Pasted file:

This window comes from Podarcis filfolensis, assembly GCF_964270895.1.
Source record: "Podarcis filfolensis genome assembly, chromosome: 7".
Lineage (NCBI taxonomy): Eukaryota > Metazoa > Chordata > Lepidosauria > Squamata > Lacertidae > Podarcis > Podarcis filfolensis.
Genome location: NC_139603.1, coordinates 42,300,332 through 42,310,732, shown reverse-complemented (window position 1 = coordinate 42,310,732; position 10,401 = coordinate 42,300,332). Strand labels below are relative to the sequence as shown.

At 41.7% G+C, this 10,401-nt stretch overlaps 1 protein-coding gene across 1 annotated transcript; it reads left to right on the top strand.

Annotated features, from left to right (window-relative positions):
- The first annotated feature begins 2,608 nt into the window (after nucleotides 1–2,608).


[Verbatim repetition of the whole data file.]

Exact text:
This window comes from Podarcis filfolensis, assembly GCF_964270895.1.
Source record: "Podarcis filfolensis genome assembly, chromosome: 7".
Lineage (NCBI taxonomy): Eukaryota > Metazoa > Chordata > Lepidosauria > Squamata > Lacertidae > Podarcis > Podarcis filfolensis.
Genome location: NC_139603.1, coordinates 42,300,332 through 42,310,732, shown reverse-complemented (window position 1 = coordinate 42,310,732; position 10,401 = coordinate 42,300,332). Strand labels below are relative to the sequence as shown.

At 41.7% G+C, this 10,401-nt stretch overlaps 1 protein-coding gene across 1 annotated transcript; it reads left to right on the top strand.

Annotated features, from left to right (window-relative positions):
- The first annotated feature begins 2,608 nt into the window (after nucleotides 1–2,608).